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Celiac Disease and Iron Deficiency Linked in Caucasians, but Not Non-Caucasians

07/29/2013 - Rates of celiac disease in Caucasian populations of European origin are pretty well documented, but little is known about its prevalence in non-Caucasians.

Also, data shows that celiac disease is one likely cause of iron-deficiency anemia, but little is known about how celiac disease might contribute to iron deficiency in Caucasians, and especially non-Caucasians.

A team of researchers recently looked at for links between celiac disease and iron deficiency in both caucasians and non-caucasians.

The study team included Joseph A. Murray, Stela McLachlan, Paul C. Adams, John H. Eckfeldt, Chad P. Garner, Chris D. Vulpe, Victor R. Gordeuk, Tricia Brantner, Catherine Leiendecker–Foster, Anthony A. Killeen, Ronald T. Acton, Lisa F. Barcellos, Debbie A. Nickerson, Kenneth B. Beckman, Gordon D. McLaren, and Christine E. McLaren.

To find individuals with iron deficiency and to determine celiac disease rates, the team assessed samples collected from participants in the Hemochromatosis and Iron Overload Screening study. They looked at blood samples from white men 25 years or older and women 50 years or older who participated in the Hemochromatosis and Iron Overload Screening study.

Photo: CC--Wikimedia CommonsIndividuals with serum ferritin levels ≤12 μg/L were group as iron deficient, while those with serum ferritin levels >100 μg/L in men and >50 μg/L in women served as a control group.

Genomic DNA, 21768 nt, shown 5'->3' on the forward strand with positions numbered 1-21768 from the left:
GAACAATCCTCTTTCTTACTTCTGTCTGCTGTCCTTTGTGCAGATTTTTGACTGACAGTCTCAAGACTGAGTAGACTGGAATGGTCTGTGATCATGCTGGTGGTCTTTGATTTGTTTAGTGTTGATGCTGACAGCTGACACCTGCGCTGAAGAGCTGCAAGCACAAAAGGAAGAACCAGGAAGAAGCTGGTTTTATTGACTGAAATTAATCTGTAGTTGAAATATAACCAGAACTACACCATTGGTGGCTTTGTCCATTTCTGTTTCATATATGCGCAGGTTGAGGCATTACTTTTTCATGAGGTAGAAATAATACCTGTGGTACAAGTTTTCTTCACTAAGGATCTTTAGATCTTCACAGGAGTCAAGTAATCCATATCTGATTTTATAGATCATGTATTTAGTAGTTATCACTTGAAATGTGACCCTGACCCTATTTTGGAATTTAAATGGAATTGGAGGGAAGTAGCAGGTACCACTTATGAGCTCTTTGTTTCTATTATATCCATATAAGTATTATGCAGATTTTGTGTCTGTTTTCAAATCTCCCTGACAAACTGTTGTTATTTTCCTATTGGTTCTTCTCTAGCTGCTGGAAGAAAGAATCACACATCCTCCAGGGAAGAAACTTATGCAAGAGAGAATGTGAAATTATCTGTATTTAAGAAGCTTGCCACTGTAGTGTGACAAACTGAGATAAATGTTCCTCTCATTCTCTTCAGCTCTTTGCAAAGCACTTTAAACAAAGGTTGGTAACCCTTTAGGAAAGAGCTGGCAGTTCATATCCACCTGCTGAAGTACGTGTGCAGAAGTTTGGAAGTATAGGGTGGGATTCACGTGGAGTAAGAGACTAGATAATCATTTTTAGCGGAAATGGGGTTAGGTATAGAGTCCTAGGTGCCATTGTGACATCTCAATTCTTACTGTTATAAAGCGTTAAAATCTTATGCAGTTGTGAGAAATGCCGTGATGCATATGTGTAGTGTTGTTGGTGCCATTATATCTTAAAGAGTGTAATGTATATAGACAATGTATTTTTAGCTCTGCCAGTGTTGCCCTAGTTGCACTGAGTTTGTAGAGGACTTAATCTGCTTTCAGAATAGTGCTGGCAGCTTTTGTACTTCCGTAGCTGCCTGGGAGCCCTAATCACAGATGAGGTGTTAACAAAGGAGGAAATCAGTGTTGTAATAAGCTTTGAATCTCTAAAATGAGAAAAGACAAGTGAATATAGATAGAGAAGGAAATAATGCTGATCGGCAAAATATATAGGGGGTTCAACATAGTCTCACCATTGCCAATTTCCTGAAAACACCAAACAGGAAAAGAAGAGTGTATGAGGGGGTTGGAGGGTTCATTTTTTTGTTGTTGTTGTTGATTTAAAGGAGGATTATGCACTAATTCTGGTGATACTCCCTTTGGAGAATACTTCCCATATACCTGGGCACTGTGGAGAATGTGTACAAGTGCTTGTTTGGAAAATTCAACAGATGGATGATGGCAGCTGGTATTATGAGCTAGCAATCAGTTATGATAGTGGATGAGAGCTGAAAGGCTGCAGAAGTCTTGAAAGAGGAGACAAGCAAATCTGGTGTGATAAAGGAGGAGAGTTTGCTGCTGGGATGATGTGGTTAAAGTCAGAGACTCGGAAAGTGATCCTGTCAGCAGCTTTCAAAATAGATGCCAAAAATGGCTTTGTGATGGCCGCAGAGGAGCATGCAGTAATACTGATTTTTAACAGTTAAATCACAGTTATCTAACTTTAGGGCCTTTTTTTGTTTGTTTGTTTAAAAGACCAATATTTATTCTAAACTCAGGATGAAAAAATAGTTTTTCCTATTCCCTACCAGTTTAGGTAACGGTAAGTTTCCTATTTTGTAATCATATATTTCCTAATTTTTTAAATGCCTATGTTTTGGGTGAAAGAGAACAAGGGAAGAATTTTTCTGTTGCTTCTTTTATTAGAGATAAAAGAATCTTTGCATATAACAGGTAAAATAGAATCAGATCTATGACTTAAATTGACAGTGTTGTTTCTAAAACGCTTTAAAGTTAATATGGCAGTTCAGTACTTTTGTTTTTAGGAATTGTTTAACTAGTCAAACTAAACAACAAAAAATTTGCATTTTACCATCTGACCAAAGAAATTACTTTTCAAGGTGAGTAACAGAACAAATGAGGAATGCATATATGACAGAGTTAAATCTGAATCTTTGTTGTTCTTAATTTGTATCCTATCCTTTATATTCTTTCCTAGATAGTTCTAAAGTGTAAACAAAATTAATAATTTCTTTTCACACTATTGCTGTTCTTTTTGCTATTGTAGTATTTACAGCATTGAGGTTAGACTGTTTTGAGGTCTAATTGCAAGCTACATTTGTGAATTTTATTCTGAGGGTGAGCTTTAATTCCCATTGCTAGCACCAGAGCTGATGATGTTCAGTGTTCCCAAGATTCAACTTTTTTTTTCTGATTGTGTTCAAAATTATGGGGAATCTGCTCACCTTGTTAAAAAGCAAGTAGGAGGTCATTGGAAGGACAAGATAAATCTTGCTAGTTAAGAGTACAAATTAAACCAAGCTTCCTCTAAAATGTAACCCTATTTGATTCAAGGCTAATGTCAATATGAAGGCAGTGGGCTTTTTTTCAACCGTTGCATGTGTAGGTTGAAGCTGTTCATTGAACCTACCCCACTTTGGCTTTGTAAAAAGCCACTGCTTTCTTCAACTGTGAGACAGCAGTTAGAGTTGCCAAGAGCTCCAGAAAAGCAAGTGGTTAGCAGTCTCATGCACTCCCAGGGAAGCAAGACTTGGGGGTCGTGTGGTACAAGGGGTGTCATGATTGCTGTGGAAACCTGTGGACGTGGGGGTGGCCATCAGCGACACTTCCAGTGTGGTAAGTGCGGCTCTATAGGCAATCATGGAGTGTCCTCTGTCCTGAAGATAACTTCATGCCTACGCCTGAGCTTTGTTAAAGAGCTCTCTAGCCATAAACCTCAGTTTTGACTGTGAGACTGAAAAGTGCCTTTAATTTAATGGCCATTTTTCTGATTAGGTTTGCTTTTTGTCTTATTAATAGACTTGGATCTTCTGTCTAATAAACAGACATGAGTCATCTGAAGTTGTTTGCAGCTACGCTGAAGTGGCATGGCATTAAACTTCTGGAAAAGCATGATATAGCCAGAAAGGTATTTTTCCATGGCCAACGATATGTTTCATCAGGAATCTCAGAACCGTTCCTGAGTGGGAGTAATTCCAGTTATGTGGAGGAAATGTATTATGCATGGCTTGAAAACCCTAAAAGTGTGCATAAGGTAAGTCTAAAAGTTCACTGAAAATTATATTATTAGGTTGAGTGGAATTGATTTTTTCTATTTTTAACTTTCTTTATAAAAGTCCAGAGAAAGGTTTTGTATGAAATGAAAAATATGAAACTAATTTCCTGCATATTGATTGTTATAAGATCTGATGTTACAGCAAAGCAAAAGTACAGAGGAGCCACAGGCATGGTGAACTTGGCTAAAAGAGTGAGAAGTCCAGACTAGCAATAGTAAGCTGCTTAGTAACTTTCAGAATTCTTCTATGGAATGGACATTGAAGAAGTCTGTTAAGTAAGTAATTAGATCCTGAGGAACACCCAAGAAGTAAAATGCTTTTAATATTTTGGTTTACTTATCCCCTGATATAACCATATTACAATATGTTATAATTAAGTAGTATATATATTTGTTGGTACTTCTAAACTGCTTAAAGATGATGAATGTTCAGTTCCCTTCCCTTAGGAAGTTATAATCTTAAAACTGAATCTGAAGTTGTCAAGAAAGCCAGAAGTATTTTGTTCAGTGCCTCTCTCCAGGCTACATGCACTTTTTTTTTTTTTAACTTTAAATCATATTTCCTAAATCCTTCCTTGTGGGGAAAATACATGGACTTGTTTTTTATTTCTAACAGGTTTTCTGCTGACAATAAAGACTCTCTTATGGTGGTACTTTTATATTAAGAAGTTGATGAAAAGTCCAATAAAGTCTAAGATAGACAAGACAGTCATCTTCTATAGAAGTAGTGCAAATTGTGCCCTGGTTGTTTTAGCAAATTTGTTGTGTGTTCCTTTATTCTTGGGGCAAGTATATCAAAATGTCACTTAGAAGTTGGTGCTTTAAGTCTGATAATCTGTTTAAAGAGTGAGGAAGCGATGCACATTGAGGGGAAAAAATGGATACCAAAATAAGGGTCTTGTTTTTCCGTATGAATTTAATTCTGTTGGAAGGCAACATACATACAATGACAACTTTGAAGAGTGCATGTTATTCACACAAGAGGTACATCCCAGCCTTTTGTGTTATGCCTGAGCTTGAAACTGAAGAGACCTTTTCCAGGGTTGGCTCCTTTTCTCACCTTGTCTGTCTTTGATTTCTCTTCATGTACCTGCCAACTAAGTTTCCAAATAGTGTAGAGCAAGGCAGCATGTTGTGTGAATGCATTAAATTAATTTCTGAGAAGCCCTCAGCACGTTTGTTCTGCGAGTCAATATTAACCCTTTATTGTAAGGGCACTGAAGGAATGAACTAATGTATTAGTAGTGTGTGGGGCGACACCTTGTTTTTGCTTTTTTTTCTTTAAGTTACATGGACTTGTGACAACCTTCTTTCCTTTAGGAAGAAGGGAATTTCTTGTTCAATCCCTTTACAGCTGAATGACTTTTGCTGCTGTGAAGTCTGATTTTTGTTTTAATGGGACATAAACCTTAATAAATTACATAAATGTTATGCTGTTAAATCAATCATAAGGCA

The team analyzed all samples for human recombinant tissue transglutaminase immunoglobulin A; positive results were confirmed by an assay for endomysial antibodies.

The team assessed patients with positive results from both celiac disease tests as having untreated celiac disease. They excluded from analysis all subjects with a positive result from only one of the two tests.

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They analyzed HLA genotypes and frequencies of celiac disease between Caucasians and non-Caucasians with iron deficiency.

In all, the team found 14 cases of celiac disease among the 567 study subjects (2.5%), and just 1 case of celiac disease among the 1136 control subjects (0.1%; Fisher exact test, P = 1.92 × 10−6). The case of celiac disease in the control group was in a Caucasian control subject. There were no cases of celiac disease found in non-Caucasian controls.

All 14 of the cases of celiac disease found by the team were in the Caucasian group of 363 (4%). There were no cases of celiac disease in the non-Caucasian group of 204 cases (P = .003).

Overall, individuals with iron deficiency were 28-times more likely to have celiac disease (95% confidence interval, 3.7–212.8) than were healthy control subjects. Also, and interestingly, 13 of 14 cases with celiac disease carried the DQ2.5 variant of the HLA genotype.

This study shows that celiac disease is linked with iron deficiency in Caucasians. In fact, among Caucasians, celiac disease is rare among individuals without iron deficiency.